Dropbox is an exceptionally useful application that allows you to store files within a designated folder on your computer—and with every Save, it instantly and safely backs up your files to the Dropbox servers, and also syncs your updated files to all of your other Dropbox folders located on other computers and mobile devices. Additionally, you can share folders within your Dropbox with any number of collaborators, so every time you make a change, everyone gets the update simultaneously. So, the question is… how does this work with editing projects?
Multi-camera editing in Avid Media Composer is a breeze. Check out this tutorial to find out how! (This is Part 2 in a 2-part tutorial series on multi-camera editing.)
Setting yourself up for multi-camera editing in Avid Media Composer is a breeze. Check out this tutorial to find out how! (This is Part 1 of a 2-part tutorial series on multi-camera editing.)
When you add transitions in Final Cut Pro X, the default behavior is to use material already edited in the Timeline, rather than to use material from your shots’ handles. This makes the duration of your A-side and B-side shots—as well as the entire sequence—shorter with each transition you apply. Check out this tutorial to discover why this probably isn’t the best workflow, as well as how to switch this behavior back to traditional methods.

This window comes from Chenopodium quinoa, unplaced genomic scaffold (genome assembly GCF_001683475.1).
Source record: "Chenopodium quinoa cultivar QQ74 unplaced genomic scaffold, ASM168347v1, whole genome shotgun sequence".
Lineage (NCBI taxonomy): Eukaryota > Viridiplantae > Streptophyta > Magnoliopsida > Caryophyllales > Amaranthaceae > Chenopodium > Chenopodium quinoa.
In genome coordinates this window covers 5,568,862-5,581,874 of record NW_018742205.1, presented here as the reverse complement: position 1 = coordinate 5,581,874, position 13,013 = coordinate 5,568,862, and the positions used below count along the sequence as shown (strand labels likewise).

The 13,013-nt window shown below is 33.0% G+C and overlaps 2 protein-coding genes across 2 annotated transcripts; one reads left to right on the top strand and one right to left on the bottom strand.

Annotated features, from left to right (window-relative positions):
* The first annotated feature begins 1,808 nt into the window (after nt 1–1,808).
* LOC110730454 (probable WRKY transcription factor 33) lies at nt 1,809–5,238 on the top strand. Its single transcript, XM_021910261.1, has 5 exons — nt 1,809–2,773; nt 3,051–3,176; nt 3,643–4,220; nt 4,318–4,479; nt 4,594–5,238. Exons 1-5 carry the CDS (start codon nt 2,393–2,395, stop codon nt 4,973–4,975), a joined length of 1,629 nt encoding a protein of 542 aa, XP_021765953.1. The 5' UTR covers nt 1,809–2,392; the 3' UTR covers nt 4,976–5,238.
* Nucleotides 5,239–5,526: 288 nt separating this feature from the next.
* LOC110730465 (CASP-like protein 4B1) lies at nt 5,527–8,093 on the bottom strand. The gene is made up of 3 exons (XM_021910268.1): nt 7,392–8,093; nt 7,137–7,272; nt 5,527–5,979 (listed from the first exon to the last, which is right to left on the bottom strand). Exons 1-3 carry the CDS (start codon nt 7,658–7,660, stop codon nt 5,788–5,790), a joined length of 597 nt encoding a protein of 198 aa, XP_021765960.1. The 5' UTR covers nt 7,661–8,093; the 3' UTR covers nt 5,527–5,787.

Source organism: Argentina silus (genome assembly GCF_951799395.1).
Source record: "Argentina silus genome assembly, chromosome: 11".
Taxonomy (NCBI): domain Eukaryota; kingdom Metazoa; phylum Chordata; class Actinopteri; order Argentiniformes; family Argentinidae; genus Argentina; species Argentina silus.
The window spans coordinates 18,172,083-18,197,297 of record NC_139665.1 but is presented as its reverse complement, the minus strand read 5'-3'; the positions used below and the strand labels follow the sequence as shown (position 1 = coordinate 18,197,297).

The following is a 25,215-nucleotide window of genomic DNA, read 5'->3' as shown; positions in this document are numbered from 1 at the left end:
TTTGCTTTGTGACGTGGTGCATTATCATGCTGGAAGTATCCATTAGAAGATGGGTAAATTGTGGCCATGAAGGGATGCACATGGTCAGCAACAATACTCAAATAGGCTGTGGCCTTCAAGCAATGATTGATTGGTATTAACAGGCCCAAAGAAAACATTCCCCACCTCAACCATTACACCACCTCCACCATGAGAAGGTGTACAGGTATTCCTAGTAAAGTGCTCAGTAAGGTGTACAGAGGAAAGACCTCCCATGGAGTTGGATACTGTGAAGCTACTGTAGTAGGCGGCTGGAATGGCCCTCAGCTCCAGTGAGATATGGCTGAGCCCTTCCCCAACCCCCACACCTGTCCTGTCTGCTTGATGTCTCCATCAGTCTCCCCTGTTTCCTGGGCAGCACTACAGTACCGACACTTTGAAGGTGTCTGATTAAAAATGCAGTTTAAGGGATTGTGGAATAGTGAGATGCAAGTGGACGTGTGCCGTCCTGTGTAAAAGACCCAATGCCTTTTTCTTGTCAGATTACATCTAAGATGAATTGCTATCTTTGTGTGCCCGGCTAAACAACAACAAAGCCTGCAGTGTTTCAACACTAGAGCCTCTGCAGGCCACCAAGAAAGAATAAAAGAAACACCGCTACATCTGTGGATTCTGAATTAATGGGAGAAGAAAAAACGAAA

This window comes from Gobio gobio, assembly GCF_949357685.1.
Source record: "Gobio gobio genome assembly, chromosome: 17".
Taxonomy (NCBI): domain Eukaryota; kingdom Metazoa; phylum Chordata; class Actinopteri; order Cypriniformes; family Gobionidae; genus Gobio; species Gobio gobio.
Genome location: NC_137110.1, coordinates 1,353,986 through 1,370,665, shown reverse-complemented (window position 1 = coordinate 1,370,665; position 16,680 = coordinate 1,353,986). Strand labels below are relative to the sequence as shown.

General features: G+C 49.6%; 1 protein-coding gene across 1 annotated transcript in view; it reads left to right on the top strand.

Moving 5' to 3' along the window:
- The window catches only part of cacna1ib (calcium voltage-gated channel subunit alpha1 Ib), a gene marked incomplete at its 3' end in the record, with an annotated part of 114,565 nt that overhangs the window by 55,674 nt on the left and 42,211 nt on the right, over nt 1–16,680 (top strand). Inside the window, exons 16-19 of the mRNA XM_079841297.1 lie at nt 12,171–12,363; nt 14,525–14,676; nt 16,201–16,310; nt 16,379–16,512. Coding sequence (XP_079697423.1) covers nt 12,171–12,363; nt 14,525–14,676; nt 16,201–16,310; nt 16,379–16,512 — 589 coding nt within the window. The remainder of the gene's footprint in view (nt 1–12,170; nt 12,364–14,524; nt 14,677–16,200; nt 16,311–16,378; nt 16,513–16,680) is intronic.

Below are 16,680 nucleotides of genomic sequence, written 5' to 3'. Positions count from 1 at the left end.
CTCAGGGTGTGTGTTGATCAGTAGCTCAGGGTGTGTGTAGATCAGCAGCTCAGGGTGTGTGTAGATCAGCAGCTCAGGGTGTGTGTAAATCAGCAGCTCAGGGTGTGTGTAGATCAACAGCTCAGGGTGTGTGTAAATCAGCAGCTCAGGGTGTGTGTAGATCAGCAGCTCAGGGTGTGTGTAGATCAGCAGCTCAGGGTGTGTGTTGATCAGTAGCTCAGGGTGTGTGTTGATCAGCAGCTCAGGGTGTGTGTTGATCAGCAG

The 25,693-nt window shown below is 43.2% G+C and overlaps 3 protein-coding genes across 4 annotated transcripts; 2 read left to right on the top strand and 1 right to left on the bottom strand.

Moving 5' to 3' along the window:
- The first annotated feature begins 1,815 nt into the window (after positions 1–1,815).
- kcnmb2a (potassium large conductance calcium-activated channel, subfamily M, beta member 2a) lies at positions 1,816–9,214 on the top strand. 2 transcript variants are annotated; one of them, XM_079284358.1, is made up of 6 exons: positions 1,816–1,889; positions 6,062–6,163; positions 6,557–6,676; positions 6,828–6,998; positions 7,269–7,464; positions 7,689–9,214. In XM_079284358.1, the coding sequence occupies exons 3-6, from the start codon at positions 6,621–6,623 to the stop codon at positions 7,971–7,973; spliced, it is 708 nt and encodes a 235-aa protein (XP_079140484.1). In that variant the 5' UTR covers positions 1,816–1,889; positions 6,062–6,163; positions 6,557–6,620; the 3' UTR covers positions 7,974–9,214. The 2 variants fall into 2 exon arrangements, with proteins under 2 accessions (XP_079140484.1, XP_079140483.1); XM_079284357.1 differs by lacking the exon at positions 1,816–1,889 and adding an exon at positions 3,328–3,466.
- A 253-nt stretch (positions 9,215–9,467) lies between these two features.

Editing is a lovely balance of technical expertise, artistic license, and pure instinct. In this post, we’re going to take a temporary step back from this blog’s usual emphasis on the technical aspects of editing in favor of a discussion about art and instinct, as inspired by Walter Murch’s text, In the Blink of an Eye.
Adding markers is a great way to share information about your sequence with others, or to remind yourself of things you need to do. In Final Cut Pro X, there are quite a few marker-related shortcuts that will serve you well.
Final Cut Pro X doesn’t include a formal subclip option, but you can mimic subclipping by using the “Favorite” command. Watch this video tutorial to find out how!
Sometimes, it’s useful to insert placeholder footage in your sequence for video you have yet to shoot or gather. Fortunately, Final Cut Pro X offers a unique Placeholder generator effect, which allows you to customize your temporary video—down to the very last detail!
Final Cut Pro X’s Precision Editor allows you to view the handles of your clips as you perform ripples and rolls. This lets you exercise extra control as you trim. Watch this video tutorial to find out how to use the Precision Editor!